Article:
The credibility of industry lists took another enormous blow when Global Telecoms Business issued their 2012 list of the 100 most powerful people in telecoms. The usual suspects were at the top of the list. There were CEOs of big telcos (yawn), CEOs of big manufacturers (snooze), the usual condescending nods towards the Apples and Googles of the world (zzzzz) and deference to the bureaucrats at the ITU (what is the sound of a coma? Beep-beep-beep on the monitoring machine, I suppose). However, towards the bottom of the list, GTB just stopped trying. There are obviously more than 100 telcos in the world, and every single one will be headed by a CEO who is a lot more powerful than Alon Aginsky, who is supposed to be the 95th most powerful person in telecoms.
By extension, we can surmise that Aginsky is the most powerful person in revenue assurance, because nobody else in RA was listed in the top 100. I can tell RA is a pretty small niche because I run a wordpress blog that is the only place you get any real news on what is actually happening in RA. And I know you cannot get news anywhere else because I look for it. Hence why I am the only person outside of cVidya who would bother to repeat this ridiculous story. If Aginsky is the most powerful man in revenue assurance, that might be considered quite an achievement, given he does not run the biggest firm in revenue assurance. All I can say to Aginsky is the following: come on then, if you think you are hard enough. If you really are that powerful, then feel free to send over a Mossad agent to shoot me down, or deploy your cyberforces to block this website. Do it, if you really are the 95th most powerful person in telecoms. Which you are not. Because you are not more powerful than the 98th most powerful man, the CEO of HTC, a business that generates 200 times more revenue than cVidya. And you are not more powerful than the 100th person on the list, European Commissioner Neelie Kroes. For those who are unaware of the work of the Commissioner for Digital Agenda, her power extends to setting roaming prices and levying huge fines on Microsoft. In contrast, Alon Aginsky’s powers include coining new phrases like ‘revenue intelligence’, a meaningless term used by precisely nobody outside of cVidya, and setting up the World RA Forum, an organization that lasted about one day before being outed as a cVidya scam. For anyone interested, the URL of the World RA Forum, ra-world.com, now appears to be available. In contrast, ra-blog.org is still in use, though rarely visited.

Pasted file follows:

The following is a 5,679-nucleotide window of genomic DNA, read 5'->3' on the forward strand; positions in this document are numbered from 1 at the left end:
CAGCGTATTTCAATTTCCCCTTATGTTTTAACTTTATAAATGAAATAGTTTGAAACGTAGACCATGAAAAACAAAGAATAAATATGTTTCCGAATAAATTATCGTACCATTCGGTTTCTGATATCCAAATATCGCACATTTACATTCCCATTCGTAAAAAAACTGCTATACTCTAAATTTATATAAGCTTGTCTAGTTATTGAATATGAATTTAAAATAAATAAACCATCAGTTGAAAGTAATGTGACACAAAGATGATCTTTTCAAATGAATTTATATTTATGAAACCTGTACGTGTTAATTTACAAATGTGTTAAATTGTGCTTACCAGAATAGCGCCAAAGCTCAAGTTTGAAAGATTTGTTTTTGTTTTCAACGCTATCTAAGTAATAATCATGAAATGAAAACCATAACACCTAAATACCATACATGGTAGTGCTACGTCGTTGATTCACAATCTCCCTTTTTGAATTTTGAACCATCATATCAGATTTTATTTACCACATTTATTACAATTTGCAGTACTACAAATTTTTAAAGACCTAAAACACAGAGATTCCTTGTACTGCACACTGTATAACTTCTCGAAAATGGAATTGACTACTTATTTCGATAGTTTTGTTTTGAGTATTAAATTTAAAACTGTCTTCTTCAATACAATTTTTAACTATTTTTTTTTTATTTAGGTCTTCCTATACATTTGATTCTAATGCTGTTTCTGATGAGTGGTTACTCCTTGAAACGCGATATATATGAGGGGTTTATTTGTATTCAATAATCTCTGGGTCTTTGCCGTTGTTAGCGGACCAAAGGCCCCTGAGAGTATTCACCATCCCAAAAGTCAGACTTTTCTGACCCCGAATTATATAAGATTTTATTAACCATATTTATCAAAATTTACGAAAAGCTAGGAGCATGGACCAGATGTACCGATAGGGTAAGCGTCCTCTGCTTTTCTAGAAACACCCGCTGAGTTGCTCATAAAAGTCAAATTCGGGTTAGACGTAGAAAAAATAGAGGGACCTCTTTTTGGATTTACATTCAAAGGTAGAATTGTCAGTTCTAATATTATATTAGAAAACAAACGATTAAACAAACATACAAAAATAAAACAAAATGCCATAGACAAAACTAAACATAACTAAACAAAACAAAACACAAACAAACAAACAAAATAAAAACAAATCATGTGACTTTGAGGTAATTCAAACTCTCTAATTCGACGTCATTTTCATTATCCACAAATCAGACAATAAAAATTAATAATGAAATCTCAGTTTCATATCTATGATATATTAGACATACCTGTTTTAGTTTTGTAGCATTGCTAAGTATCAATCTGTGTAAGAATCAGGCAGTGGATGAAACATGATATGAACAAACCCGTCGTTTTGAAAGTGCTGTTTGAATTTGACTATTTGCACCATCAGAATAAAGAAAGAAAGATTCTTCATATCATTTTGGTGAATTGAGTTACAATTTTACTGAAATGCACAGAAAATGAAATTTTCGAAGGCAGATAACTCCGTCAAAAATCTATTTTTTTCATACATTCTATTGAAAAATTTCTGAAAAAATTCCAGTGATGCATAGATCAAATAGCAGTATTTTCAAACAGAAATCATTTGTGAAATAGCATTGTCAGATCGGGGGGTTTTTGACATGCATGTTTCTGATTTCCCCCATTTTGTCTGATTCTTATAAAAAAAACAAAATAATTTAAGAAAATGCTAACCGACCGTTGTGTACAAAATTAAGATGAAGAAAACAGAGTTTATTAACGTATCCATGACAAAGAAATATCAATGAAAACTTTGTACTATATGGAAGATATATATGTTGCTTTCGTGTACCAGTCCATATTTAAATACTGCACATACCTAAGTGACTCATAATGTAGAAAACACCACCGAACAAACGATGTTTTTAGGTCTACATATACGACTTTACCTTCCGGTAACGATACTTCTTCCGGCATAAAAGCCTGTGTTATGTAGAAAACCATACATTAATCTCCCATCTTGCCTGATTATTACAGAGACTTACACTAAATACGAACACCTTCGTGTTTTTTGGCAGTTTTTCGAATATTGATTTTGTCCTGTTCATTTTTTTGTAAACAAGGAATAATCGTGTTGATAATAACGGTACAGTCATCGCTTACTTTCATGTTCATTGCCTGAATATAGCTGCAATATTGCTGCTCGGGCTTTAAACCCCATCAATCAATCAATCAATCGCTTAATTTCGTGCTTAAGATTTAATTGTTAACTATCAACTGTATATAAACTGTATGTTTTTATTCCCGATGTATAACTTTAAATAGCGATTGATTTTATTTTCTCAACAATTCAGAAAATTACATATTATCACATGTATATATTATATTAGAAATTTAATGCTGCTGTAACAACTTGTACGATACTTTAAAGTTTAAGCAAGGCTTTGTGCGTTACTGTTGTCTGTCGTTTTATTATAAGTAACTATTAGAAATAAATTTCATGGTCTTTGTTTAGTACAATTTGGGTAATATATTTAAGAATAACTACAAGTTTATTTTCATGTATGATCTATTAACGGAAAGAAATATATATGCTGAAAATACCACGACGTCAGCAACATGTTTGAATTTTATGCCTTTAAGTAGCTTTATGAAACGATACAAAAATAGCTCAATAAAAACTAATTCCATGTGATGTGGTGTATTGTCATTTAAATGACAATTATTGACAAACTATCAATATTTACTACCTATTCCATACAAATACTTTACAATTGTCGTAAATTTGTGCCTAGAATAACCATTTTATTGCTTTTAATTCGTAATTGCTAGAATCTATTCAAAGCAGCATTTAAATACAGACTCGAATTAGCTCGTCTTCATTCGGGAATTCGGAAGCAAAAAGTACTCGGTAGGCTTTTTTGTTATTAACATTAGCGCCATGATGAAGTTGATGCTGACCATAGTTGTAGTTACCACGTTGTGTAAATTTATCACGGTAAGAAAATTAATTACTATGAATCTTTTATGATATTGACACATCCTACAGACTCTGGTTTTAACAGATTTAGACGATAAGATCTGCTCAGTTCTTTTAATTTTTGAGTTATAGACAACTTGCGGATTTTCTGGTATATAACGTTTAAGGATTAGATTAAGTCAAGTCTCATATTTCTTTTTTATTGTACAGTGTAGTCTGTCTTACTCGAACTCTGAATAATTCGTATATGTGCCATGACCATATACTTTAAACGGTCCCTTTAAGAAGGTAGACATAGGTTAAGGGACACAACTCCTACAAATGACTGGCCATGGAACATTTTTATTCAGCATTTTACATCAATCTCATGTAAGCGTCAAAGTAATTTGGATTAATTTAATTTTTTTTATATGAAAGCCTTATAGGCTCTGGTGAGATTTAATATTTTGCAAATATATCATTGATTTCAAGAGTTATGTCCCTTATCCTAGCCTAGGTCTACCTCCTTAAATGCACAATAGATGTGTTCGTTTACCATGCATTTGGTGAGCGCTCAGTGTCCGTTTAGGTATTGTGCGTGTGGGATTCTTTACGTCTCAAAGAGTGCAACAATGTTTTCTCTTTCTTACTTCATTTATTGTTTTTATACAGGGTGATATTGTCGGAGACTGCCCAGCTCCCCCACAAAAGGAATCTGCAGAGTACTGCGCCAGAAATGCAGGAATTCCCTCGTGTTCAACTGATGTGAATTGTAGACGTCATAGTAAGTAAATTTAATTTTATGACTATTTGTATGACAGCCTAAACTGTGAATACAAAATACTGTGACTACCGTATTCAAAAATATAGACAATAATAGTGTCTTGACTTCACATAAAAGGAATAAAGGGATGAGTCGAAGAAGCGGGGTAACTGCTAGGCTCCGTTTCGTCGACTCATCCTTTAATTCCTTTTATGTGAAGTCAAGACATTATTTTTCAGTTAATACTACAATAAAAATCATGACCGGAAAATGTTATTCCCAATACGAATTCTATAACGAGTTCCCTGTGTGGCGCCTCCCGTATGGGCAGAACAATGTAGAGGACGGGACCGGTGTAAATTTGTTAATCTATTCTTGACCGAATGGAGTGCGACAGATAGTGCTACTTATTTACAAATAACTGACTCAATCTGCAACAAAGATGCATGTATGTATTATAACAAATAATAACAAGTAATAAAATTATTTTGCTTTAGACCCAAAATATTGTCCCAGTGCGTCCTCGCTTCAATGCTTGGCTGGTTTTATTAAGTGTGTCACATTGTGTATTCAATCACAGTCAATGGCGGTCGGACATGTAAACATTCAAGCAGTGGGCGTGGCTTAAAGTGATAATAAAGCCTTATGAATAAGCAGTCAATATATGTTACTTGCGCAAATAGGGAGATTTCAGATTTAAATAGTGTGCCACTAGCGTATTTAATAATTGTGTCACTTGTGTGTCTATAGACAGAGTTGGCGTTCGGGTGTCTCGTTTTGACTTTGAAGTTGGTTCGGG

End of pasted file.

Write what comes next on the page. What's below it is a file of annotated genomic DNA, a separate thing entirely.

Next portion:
But perhaps the real proof of Aginsky’s insignificance comes from his own company. I bet you everybody knows how to spell Ben Verwaayen’s name. And to prove the point, I just did. But cVidya’s goofballs could not even get their own boss’ name right when they issued a press release yesterday:
“We are proud to see that our clients are benefitting from our solutions and that justice is prevailing,” said Along (sic) Aginsky, CEO and president of cVidya.
I do like the new name, though. Hop-along Aginsky claims to be a serial enterpreneur and not just another cowboy. As Aginsky put it:
“I take great pride in all the accomplishments we have been able to achieve and look forward to breaking more barriers into the future.”
And, as commensurate with talkRA’s new Connectiva-inspired policy on reporting the absence of news, as well as the vendor-driven release of news, I wish Aginsky all the luck in the world in finding a buyer for cVidya. We should not forget cVidya was reportedly looking for buyers in February of this year. That means it is presumably still on sale, because nobody has bought it yet. I now understand why it must be hard for Aginsky to find a buyer for cVidya. Presumably only 94 people are powerful enough to make that kind of big purchasing decision.